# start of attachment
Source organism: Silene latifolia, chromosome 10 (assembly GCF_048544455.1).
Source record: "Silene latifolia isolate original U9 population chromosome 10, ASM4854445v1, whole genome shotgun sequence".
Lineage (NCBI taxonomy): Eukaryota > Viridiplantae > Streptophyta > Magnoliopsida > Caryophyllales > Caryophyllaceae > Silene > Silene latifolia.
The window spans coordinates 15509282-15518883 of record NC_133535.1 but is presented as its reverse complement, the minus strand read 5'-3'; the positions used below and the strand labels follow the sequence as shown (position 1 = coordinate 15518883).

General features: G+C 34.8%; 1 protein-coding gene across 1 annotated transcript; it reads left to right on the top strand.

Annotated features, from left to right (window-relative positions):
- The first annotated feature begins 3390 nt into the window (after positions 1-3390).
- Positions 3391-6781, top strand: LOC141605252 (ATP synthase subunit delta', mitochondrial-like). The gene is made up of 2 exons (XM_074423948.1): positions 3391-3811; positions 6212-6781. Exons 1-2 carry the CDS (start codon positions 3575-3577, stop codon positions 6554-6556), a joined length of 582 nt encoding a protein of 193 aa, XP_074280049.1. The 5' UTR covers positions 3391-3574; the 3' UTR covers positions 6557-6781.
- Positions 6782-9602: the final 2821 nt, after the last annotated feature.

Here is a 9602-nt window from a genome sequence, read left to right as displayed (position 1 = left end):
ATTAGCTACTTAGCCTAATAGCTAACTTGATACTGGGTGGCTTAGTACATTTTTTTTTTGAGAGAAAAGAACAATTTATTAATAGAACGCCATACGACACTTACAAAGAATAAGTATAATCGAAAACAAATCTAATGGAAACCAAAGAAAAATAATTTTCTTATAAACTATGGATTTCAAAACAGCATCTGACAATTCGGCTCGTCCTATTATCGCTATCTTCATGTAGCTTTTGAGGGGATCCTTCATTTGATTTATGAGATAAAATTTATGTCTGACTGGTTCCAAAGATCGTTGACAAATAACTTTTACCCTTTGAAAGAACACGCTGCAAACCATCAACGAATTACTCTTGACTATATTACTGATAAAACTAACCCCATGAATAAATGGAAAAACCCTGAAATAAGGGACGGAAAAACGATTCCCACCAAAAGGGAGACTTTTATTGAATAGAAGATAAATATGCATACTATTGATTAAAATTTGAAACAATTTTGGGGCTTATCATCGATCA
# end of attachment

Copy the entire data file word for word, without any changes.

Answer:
Source organism: Silene latifolia, chromosome 10 (assembly GCF_048544455.1).
Source record: "Silene latifolia isolate original U9 population chromosome 10, ASM4854445v1, whole genome shotgun sequence".
Lineage (NCBI taxonomy): Eukaryota > Viridiplantae > Streptophyta > Magnoliopsida > Caryophyllales > Caryophyllaceae > Silene > Silene latifolia.
The window spans coordinates 15509282-15518883 of record NC_133535.1 but is presented as its reverse complement, the minus strand read 5'-3'; the positions used below and the strand labels follow the sequence as shown (position 1 = coordinate 15518883).

General features: G+C 34.8%; 1 protein-coding gene across 1 annotated transcript; it reads left to right on the top strand.

Annotated features, from left to right (window-relative positions):
- The first annotated feature begins 3390 nt into the window (after positions 1-3390).
- Positions 3391-6781, top strand: LOC141605252 (ATP synthase subunit delta', mitochondrial-like). The gene is made up of 2 exons (XM_074423948.1): positions 3391-3811; positions 6212-6781. Exons 1-2 carry the CDS (start codon positions 3575-3577, stop codon positions 6554-6556), a joined length of 582 nt encoding a protein of 193 aa, XP_074280049.1. The 5' UTR covers positions 3391-3574; the 3' UTR covers positions 6557-6781.
- Positions 6782-9602: the final 2821 nt, after the last annotated feature.

Here is a 9602-nt window from a genome sequence, read left to right as displayed (position 1 = left end):
ATTAGCTACTTAGCCTAATAGCTAACTTGATACTGGGTGGCTTAGTACATTTTTTTTTTGAGAGAAAAGAACAATTTATTAATAGAACGCCATACGACACTTACAAAGAATAAGTATAATCGAAAACAAATCTAATGGAAACCAAAGAAAAATAATTTTCTTATAAACTATGGATTTCAAAACAGCATCTGACAATTCGGCTCGTCCTATTATCGCTATCTTCATGTAGCTTTTGAGGGGATCCTTCATTTGATTTATGAGATAAAATTTATGTCTGACTGGTTCCAAAGATCGTTGACAAATAACTTTTACCCTTTGAAAGAACACGCTGCAAACCATCAACGAATTACTCTTGACTATATTACTGATAAAACTAACCCCATGAATAAATGGAAAAACCCTGAAATAAGGGACGGAAAAACGATTCCCACCAAAAGGGAGACTTTTATTGAATAGAAGATAAATATGCATACTATTGATTAAAATTTGAAACAATTTTGGGGCTTATCATCGATCA